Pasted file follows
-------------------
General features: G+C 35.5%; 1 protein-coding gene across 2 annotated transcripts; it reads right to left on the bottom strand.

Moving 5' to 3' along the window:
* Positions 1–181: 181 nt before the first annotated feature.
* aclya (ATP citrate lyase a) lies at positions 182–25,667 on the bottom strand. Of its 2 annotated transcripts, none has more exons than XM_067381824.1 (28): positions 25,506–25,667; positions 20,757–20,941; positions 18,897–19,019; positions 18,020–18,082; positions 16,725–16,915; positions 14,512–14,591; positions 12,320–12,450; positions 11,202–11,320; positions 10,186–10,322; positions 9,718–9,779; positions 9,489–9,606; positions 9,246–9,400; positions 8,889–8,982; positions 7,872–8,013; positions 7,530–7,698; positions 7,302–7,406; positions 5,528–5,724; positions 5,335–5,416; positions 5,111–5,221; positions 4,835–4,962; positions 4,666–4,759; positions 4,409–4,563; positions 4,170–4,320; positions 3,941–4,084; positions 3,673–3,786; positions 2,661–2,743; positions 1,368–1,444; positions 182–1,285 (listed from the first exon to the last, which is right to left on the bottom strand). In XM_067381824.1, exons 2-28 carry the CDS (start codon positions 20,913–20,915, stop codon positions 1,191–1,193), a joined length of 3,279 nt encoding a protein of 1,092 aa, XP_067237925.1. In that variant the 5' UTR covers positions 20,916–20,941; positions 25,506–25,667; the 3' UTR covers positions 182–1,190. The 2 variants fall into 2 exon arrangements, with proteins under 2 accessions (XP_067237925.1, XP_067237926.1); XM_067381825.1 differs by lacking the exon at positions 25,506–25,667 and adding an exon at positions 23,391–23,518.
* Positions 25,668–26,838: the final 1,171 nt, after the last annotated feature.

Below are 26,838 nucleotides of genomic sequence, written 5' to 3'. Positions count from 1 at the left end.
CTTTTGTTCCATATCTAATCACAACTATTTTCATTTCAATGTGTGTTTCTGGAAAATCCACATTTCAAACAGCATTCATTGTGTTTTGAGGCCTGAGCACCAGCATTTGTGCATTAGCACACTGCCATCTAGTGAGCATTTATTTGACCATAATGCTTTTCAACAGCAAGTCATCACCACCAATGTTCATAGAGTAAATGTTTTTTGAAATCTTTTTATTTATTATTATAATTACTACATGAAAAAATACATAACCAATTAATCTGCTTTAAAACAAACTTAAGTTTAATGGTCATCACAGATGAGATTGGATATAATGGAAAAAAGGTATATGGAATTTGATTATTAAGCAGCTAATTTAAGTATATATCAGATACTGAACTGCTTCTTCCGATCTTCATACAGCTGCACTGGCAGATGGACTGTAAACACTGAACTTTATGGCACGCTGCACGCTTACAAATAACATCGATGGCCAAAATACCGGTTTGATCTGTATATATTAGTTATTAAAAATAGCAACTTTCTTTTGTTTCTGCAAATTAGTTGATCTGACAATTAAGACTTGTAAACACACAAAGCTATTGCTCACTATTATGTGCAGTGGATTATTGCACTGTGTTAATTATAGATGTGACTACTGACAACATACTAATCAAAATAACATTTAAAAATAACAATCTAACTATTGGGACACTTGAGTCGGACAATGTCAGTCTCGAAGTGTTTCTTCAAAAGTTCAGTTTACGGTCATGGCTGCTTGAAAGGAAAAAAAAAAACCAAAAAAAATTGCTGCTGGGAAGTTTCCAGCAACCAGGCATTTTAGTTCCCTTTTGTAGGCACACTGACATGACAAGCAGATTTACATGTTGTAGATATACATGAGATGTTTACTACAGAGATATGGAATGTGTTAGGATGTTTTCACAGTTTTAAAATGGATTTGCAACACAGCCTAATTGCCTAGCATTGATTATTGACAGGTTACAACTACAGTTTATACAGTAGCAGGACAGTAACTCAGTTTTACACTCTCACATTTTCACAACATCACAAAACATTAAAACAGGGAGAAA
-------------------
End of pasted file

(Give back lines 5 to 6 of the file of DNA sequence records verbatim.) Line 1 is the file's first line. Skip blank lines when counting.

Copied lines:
* Positions 25,668–26,838: the final 1,171 nt, after the last annotated feature.

Below are 26,838 nucleotides of genomic sequence, written 5' to 3'. Positions count from 1 at the left end.